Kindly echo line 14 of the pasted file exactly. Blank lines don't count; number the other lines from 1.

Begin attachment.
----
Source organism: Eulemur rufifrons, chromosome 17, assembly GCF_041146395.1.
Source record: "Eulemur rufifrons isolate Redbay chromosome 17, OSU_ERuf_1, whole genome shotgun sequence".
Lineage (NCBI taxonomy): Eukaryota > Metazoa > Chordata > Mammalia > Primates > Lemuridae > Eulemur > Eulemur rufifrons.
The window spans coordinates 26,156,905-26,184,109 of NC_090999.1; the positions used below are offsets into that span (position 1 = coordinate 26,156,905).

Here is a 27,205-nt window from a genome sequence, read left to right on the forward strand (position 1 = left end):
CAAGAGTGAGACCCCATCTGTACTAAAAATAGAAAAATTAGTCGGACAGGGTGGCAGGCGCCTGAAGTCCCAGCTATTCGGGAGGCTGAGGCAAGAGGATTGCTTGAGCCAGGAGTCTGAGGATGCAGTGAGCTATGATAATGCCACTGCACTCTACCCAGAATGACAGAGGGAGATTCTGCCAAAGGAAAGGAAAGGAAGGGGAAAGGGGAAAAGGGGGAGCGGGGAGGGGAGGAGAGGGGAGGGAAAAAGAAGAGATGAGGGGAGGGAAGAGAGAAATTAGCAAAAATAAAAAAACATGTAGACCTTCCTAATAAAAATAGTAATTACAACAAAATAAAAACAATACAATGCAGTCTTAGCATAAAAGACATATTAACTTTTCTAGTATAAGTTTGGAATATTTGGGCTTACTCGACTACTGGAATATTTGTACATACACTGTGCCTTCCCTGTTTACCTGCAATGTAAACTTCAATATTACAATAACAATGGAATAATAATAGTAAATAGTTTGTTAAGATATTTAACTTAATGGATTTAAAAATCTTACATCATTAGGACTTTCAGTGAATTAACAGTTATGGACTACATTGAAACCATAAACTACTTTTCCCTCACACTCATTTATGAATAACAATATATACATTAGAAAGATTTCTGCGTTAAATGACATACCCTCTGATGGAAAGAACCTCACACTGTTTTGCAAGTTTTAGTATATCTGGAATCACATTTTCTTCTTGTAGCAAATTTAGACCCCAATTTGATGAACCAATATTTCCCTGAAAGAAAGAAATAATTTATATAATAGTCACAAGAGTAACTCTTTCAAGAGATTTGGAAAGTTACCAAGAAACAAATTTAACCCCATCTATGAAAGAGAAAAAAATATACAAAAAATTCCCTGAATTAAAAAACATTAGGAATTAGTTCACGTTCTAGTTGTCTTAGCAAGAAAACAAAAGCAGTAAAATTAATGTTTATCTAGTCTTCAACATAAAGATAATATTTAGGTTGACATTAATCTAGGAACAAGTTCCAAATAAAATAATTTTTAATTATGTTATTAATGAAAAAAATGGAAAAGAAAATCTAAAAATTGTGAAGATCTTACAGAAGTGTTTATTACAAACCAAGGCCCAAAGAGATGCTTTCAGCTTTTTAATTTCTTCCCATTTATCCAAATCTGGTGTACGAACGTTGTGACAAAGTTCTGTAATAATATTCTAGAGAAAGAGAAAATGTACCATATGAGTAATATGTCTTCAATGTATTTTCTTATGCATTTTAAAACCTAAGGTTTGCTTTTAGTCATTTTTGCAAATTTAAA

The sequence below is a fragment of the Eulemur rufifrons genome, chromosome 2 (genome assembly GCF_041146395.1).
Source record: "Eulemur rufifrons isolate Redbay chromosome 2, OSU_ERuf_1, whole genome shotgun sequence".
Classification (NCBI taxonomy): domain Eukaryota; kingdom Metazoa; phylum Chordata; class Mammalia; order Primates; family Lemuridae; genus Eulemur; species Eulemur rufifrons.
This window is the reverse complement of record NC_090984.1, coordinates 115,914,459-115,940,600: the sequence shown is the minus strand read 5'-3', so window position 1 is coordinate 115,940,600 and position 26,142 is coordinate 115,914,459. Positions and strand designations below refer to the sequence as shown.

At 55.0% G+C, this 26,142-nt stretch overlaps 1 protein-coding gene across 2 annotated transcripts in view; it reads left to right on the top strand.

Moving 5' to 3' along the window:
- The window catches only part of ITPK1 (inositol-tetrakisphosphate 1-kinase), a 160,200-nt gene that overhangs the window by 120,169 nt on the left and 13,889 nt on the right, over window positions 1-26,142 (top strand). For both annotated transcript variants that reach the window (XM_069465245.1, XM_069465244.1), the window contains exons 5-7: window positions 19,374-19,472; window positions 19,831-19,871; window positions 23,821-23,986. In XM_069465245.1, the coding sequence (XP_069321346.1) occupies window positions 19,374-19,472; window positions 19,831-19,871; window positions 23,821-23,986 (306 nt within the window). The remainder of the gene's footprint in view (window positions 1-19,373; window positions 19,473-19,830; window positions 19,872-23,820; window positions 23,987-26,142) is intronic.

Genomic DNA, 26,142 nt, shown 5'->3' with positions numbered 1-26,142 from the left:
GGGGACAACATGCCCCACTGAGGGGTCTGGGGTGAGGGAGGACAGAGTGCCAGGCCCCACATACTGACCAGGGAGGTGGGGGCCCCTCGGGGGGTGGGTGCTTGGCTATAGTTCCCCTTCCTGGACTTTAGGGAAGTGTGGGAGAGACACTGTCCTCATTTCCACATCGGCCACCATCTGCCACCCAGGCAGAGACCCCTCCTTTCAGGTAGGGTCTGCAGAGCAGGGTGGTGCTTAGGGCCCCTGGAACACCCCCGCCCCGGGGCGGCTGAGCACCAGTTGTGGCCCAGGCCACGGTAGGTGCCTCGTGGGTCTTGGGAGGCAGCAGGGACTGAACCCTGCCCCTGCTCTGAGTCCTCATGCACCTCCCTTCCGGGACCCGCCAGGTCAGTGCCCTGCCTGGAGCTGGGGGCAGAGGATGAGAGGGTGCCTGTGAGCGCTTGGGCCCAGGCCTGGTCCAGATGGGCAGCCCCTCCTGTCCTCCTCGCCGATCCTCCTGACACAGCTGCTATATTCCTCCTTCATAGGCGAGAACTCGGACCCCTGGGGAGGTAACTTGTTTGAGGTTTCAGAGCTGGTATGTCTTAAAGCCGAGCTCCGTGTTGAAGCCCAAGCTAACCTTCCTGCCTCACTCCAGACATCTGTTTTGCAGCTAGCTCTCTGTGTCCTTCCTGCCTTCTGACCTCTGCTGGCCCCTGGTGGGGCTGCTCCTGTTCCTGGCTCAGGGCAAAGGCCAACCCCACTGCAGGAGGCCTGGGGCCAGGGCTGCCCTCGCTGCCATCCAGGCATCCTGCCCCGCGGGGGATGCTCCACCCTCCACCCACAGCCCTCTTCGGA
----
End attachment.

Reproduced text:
Genomic DNA, 26,142 nt, shown 5'->3' with positions numbered 1-26,142 from the left: